LifeBridge Health > Heart Disease and Women

Heart Disease and Women

More than 500,000 women die from heart disease in the United States each year -- almost twice as many women as breast, lung, ovarian and uterine cancers combined. The American Heart Association has called heart disease in women the "silent epidemic" because most Americans are still not aware of how common it is in women.


Women's signs and symptoms of heart attack are often different than men's.

Although men and women most commonly experience chest pain when having a heart attack, women are more likely to experience shortness of breath, fatigue, nausea/vomiting and back or jaw pain. Women are also less likely than men to believe that they are having a heart attack and therefore are more likely to delay seeking emergency treatment.

Did You Know...

Woman checking her pulse

  • Heart disease is the number one killer in American women, killing six times more women than breast cancer.
  • Every year, more women than men die from heart disease, yet more men are more likely to be treated for heart disease.
  • Women are more likely than men to have a "silent" heart attack -- one without clear signs or symptoms.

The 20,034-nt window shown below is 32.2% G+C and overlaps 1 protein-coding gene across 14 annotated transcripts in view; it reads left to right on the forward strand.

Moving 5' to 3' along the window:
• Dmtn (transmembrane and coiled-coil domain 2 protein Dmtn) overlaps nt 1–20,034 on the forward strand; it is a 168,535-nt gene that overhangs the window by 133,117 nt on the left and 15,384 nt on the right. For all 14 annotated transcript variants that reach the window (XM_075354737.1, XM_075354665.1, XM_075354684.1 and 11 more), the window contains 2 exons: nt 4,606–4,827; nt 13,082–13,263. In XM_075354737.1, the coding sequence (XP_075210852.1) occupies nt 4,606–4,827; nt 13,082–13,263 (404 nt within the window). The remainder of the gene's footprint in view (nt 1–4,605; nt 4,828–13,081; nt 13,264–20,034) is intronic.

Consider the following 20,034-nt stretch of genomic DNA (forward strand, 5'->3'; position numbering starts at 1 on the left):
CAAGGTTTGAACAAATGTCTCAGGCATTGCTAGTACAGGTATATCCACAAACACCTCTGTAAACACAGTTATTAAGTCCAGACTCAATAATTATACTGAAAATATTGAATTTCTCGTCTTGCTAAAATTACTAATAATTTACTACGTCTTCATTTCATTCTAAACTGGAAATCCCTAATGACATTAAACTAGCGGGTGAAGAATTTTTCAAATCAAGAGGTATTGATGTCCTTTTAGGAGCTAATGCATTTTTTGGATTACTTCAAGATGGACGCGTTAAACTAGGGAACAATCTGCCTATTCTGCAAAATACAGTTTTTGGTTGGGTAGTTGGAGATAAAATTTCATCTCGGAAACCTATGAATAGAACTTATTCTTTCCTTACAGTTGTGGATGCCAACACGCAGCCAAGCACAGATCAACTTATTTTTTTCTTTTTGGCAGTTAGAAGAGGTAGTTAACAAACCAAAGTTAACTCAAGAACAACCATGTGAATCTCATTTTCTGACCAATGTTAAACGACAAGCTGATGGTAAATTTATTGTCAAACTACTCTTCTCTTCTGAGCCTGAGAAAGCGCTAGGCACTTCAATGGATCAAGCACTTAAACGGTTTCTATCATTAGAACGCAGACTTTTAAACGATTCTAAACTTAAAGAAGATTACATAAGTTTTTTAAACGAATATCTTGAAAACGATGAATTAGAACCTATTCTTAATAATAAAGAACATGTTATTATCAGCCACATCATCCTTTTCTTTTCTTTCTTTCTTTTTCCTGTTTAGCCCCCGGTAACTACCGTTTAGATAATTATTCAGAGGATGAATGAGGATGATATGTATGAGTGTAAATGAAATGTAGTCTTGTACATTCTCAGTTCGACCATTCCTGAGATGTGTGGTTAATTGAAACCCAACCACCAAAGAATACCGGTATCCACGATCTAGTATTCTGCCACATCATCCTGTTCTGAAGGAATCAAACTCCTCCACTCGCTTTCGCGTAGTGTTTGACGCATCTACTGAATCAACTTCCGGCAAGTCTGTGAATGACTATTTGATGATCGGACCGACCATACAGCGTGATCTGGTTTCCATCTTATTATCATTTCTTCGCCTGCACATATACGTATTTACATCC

• Women are more likely than men to have a heart attack without chest pain.
  • Heart disease is not a natural part of getting older and is largely preventable by making healthy lifestyle choices.
  • Lack of physical activity doubles the risk of dying from heart disease and stroke.

Call 9-1-1 if you are actively experiencing signs of a heart attack:

  • Pain or discomfort in the chest that lasts more than a few minutes or that goes away and comes back in a few minutes. It can feel like uncomfortable pressure, squeezing, fullness or pain.
  • Pain or discomfort in other areas of the upper body, including the arms, back, neck, jaw, or stomach. More specifically, pain not sensitive to touch and possibly pain associated with breathlessness or exhaustion.
  • Other symptoms, such as a shortness of breath, breaking out in a cold sweat, nausea, or light-headedness.

Source: National Heart, Lung, and Blood Institute, National Institutes of Health